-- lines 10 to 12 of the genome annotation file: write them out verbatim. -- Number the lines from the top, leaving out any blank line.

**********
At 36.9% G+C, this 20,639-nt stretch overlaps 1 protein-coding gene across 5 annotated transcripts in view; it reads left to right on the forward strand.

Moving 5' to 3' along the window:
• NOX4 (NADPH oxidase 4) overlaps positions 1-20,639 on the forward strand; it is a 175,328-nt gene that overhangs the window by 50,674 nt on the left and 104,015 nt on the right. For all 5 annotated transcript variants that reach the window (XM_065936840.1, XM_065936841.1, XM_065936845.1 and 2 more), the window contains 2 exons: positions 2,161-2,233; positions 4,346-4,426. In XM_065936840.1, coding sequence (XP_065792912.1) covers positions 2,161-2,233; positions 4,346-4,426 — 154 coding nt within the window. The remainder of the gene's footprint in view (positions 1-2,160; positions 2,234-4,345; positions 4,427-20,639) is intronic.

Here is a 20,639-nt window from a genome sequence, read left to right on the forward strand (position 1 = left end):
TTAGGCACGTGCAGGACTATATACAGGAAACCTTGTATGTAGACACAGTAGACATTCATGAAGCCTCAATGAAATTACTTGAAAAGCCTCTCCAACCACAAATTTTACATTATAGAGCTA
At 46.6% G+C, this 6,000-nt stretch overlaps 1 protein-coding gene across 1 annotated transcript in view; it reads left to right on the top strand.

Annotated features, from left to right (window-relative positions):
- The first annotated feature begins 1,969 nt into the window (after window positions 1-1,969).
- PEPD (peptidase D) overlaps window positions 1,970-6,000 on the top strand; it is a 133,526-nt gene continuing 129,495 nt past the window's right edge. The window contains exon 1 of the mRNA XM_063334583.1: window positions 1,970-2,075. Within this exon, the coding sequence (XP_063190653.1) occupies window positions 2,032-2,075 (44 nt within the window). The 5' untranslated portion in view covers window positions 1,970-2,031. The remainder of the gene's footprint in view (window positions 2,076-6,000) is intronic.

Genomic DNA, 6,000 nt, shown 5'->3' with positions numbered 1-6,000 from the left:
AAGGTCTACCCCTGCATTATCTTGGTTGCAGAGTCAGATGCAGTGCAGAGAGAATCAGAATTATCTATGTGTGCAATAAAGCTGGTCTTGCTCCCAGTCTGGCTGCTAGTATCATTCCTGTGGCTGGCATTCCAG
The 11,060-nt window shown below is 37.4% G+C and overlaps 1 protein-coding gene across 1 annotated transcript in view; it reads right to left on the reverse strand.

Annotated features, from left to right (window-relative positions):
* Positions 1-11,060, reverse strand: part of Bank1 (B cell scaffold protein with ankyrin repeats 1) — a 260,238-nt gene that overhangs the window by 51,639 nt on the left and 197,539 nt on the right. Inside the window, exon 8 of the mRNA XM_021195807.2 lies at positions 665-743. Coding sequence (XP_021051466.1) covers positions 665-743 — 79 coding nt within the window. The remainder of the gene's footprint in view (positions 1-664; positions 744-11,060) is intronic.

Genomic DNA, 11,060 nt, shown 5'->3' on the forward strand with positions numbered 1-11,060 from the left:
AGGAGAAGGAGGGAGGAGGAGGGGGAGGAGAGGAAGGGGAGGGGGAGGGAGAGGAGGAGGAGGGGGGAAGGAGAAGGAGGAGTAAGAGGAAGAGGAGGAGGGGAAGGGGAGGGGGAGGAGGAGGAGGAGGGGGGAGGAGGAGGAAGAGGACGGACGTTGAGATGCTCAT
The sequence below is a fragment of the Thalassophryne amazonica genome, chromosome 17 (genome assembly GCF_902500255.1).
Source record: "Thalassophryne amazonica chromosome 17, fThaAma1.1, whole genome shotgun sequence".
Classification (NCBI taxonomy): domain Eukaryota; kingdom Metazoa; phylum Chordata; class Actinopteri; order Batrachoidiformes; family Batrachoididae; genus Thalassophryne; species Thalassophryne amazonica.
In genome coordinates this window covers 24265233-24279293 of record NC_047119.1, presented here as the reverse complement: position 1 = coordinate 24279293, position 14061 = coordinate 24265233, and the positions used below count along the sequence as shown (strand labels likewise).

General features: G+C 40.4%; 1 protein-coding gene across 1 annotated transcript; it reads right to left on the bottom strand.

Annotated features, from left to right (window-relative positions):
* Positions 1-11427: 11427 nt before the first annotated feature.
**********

Genomic DNA, 6,000 nt, shown 5'->3' with positions numbered 1-6,000 from the left:
AAGGTCTACCCCTGCATTATCTTGGTTGCAGAGTCAGATGCAGTGCAGAGAGAATCAGAATTATCTATGTGTGCAATAAAGCTGGTCTTGCTCCCAGTCTGGCTGCTAGTATCATTCCTGTGGCTGGCATTCCAG
The 11,060-nt window shown below is 37.4% G+C and overlaps 1 protein-coding gene across 1 annotated transcript in view; it reads right to left on the reverse strand.